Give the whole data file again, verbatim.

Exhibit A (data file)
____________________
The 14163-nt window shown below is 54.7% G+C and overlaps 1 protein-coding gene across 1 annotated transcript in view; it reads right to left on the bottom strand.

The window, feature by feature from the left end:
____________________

The 14163-nt window shown below is 54.7% G+C and overlaps 1 protein-coding gene across 1 annotated transcript in view; it reads right to left on the bottom strand.

The window, feature by feature from the left end: